This article begins by canvassing the various forms of censorship humor flourishing throughout United States culture in print, film, television, music, and internet entertainment. The article then probes mainstream condemnation of censorship — observing that individuals, law, and society all benefit from line drawing — even in the context of something as special as freedom of communication. Through the lens of interdisciplinary humor studies as well as First Amendment doctrine, the article explores the notion that the laughter emerging from comedy featuring censorship might be a “tell” that exposes this truth.
Many censorship jokes simply ridicule the censor. Others, however, are more nuanced, suggesting that censorship humor might provide unique emotional rewards ranging from a spark emitted from the benign danger of a censored joke, the creative enterprise of imagining what message was — to the comfort of mapping the line between the proper and improper. Audience laughter at censorship humor often appears to derive primarily from pleasure. It might also include a measure of anxiety, fear, and anger. That complexity, however, does not mitigate the possibility that humans occasionally see and enjoy some inherent value of censorship as separating “right” from “wrong.” ...
This article begins by canvassing a cross-section of censorship humor, illustrating the diverse art forms through which censorship evokes laughter. I then look at these examples through the work of interdisciplinary humor scholars that sheds light on the source of this laughter at speech restrictions. Next I reckon with the law: are there soft spots in First Amendment doctrine that actually dovetail with my analysis and embrace censorship? The project then turns to exploring whether the comedic value of censorship might emerge in part from human desires for boundaries, our love of structure, as well as the comfort and benefits that rules provide for human society. Finally, I explore the suggestion that we may be living in a ‘golden age’ of censorship humor, made possible by the internet, digital technology, and the relative freedom of communication available in democratic societies.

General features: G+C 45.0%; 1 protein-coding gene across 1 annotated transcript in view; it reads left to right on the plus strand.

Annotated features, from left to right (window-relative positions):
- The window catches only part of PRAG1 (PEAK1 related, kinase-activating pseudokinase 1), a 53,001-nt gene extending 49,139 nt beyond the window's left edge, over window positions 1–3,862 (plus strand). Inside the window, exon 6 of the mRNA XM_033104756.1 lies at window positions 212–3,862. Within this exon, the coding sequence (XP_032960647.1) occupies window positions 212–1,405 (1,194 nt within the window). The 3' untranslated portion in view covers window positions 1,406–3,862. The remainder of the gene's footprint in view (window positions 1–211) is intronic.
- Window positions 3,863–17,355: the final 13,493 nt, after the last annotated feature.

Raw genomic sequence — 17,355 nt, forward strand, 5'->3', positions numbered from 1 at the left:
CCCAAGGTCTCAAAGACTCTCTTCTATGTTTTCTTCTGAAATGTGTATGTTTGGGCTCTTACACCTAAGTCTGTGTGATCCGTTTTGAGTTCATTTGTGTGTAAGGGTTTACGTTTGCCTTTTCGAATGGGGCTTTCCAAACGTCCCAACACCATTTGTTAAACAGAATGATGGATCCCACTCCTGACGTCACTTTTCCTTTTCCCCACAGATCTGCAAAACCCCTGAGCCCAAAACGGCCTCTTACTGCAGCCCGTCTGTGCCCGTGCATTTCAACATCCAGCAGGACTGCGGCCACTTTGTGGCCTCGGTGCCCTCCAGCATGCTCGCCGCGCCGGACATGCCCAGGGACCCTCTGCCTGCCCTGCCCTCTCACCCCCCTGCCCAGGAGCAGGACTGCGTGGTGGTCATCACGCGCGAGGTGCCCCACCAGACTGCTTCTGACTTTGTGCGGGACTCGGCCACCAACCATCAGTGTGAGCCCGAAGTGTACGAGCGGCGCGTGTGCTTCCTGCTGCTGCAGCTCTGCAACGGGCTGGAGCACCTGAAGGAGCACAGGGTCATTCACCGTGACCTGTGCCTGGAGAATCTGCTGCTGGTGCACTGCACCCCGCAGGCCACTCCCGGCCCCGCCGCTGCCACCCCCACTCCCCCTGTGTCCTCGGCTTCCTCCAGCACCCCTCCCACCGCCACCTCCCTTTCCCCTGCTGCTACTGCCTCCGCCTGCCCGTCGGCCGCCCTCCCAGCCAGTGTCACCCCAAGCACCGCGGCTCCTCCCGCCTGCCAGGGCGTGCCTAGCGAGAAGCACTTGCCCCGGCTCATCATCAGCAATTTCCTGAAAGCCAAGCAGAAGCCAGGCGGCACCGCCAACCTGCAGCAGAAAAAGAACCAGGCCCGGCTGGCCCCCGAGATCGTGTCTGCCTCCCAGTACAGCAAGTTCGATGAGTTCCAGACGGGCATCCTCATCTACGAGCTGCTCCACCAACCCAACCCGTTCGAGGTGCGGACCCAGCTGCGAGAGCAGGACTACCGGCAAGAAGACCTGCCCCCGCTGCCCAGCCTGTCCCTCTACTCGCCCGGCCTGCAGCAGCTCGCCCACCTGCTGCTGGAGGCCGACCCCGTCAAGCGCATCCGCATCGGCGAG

She suggests that
If indeed human nature favors the boundaries exposed by censorship and celebrated in censorship humor, why has censorship humor just now experienced such a remarkable surge? Shouldn’t we have observed a strong presence of this comedic genre throughout history in many different cultures? Two conditions in the contemporary era suggest insights. First is the boost to censorship humor from digital technology and internet communication capacity. Second is the possibility that censorship humor is a luxury stimulated by the free flow of information generally occurring in democratic societies, but unlikely to flourish where government tightly controls expression. If the current surge of censorship humor is tied to any of these conditions, any claims about the universal, timeless appeal of censorship humor may falter. Such a causal connection would also influence the lessons emerging about the optimum form and scope of speech constraints that censorship humor may offer us.